Code generation library

We realized early on that we would need a good library to generate code, since concatenating strings to generate code don’t really scale. At the time, we didn’t do that much code generation at FB, mostly dumping values into arrays, so we didn’t have any good tools except for signing files.

This is the need that motivated us to write this library. At the core, we have hack_builder, which deals with the concatenation, new lines, indentation, braces, hack keywords, collections, and more.

For example, this:

  ->startForeachLoop('$users', '$id', '$user')
  ->startIfBlock('$id === $search')

. . . generates this code:

foreach ($users as $id => $user) {
  if ($id === $search) {
    return $id;

The builder can also deal with breaking lines automatically on certain points when the length is exceeded (see method addWithSuggestedLineBreaks). On top of that, we defined ways of declaring other common constructs in Hack, such as classes, methods, variables, functions, traits, interfaces, and files. For example, you can define a class with a method as follows:

      ->setBody('echo "hello world\n";') 

The generated class looks like this:

class HelloWorld {
  public function sayHi() {
    echo "hello world\n";


Signed files

We wanted to make sure that engineers didn’t edit signed files, so that we could regenerate code automatically when they change a schema. We could have added comments saying the code must not be changed, but we were afraid they might be overlooked. Instead, we used a library that was already developed at Facebook to sign files. It works by hashing the contents of the file and writing it on the header of the file. Then, it can verify whether the hash matches the contents to know if it was modified, and have tools in place to stop this — with a commit hook, for example.

The header of a signed file looks something like this:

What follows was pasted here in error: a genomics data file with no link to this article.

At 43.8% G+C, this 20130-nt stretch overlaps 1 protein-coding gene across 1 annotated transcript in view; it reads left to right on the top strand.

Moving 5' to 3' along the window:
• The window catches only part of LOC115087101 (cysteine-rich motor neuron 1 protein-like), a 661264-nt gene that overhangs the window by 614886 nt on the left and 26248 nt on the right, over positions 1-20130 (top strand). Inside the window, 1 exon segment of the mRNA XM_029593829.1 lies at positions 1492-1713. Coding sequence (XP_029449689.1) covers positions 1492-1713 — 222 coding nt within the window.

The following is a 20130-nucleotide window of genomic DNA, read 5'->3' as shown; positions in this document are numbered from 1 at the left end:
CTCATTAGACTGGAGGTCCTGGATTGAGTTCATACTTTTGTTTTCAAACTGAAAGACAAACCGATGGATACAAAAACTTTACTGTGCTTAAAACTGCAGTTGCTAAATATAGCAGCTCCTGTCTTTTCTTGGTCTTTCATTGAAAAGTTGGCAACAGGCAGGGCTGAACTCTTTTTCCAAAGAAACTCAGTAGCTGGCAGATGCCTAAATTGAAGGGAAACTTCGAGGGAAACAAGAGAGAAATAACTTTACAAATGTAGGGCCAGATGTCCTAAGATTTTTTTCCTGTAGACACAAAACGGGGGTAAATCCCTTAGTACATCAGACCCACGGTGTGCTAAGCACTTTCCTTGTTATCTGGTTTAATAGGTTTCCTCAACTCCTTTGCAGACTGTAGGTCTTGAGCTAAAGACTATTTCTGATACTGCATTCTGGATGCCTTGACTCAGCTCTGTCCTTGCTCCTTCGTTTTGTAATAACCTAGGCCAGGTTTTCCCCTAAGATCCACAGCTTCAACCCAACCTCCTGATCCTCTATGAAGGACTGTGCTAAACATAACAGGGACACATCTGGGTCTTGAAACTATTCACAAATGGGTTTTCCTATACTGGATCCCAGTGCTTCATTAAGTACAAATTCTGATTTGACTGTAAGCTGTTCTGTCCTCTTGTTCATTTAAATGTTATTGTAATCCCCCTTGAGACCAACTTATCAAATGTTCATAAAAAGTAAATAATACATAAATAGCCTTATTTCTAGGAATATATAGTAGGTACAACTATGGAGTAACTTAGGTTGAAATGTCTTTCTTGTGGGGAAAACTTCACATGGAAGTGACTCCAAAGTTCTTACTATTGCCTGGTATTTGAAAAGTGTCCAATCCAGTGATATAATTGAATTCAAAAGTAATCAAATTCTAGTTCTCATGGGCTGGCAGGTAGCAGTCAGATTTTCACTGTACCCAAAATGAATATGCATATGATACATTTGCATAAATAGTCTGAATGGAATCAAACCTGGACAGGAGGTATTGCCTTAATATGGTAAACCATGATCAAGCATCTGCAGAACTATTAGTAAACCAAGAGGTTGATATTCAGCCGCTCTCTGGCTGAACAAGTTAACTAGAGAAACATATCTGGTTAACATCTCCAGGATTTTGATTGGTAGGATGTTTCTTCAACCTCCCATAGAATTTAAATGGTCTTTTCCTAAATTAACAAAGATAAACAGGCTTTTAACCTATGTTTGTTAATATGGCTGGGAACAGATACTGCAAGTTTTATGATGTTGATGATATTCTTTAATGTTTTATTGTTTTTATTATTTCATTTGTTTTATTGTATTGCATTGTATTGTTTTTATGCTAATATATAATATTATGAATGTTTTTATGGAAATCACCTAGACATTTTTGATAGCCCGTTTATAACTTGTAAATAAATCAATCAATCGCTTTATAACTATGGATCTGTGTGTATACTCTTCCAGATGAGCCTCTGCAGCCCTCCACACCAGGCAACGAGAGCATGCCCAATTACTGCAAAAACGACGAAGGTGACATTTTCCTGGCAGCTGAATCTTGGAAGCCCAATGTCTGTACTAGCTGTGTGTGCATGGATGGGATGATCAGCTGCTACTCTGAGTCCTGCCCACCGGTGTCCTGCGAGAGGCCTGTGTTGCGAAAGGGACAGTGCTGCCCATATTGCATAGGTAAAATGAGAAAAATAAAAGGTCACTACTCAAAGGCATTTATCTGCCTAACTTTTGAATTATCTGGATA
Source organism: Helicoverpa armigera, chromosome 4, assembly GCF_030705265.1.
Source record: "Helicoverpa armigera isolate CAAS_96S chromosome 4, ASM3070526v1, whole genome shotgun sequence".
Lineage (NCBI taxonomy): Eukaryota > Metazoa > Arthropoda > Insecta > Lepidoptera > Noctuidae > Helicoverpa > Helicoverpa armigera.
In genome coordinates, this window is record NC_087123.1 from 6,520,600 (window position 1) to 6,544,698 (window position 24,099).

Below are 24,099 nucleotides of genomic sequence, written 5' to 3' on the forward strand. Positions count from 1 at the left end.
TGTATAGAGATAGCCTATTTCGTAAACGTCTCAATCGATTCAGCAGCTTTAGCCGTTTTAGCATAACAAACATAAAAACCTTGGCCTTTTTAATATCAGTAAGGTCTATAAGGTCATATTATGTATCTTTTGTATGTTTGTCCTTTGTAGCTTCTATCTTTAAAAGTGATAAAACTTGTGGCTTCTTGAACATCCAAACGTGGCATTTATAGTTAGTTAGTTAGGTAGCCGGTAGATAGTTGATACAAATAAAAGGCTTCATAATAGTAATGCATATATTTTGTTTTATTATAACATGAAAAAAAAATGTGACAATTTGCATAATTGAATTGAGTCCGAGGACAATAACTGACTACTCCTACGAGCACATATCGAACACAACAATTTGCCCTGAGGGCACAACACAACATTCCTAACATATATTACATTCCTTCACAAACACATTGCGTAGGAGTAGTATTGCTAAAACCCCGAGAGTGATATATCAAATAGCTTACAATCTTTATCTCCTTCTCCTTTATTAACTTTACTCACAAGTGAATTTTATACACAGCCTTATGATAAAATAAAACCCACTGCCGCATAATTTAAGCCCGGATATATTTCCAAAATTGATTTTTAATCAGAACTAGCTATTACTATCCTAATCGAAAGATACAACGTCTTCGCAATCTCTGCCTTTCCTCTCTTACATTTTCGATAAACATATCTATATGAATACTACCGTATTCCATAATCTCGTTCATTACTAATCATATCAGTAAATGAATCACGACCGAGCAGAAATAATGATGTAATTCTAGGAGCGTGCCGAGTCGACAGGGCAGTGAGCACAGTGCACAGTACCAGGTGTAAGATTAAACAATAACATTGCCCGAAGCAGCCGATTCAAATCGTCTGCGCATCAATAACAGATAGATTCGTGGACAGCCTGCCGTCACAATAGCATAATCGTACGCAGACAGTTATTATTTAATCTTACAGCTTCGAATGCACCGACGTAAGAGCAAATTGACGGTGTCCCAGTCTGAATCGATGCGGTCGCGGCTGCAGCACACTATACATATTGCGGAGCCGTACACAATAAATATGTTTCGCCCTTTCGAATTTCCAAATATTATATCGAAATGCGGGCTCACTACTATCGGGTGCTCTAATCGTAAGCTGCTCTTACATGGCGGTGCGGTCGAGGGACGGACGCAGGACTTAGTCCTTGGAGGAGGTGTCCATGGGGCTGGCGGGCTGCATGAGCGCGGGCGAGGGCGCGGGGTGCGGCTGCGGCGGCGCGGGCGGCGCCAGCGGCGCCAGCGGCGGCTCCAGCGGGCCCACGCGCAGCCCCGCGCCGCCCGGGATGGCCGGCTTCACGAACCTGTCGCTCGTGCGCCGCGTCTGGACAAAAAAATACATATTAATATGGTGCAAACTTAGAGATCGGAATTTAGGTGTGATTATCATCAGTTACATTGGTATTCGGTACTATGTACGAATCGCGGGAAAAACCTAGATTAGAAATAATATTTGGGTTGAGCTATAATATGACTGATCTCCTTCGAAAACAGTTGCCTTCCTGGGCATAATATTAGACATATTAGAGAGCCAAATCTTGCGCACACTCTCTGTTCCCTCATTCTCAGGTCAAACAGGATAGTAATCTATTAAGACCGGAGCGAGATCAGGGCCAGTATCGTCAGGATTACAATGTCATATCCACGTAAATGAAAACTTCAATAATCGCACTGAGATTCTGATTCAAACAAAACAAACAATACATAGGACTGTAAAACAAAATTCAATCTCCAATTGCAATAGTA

* This file is generated. Do not modify it manually!
 * Run php ./scripts/generate_code.php to regenerate
 * @generated SignedSource<<d6168d52d82d350d4907c1e835f6f2f5>>

However, we wanted to offer more flexibility in some parts of the generated code. For example, a field may need to do post-processing in the getter. One way of solving that was to keep the files completely auto-generated but allow classes to be extended or provide hooks to insert custom code in another file. The other way was to allow for sections of the file to be manually written. We opted for the latter because we thought it would make code easier to read and write. We extended the file signature library to support this by removing the manual sections from the signature. Also, we updated the code generation so that it would keep the manual parts.

Here’s an example of what a manual section looks like:

public function getName(): string {
  /* BEGIN MANUAL SECTION User::geName */ 
  return $this->data['name'];

The section is demarked by the BEGIN and END MANUAL SECTION comments. Notice that the manual section uses an ID to match it with the corresponding section when regenerating the code so that is placed in the same location.

Try Hack Codegen

After seeing so much internal use of Hack Codegen for diverse applications, it’s our pleasure to open-source this library for the external community to use. You’ll find it at https://github.com/facebook/hack-codegen.

The open source version includes DORM as an example, a simplified version of the read/write system described above. In this, you can define your own schema, mapped to a database, and run a script to generate the code to read and write to it.

The Hack Codegen framework was developed at Facebook by Drew Hoskins, Gaurav Kumar, Alejandro Marcu, and Matthieu Martin.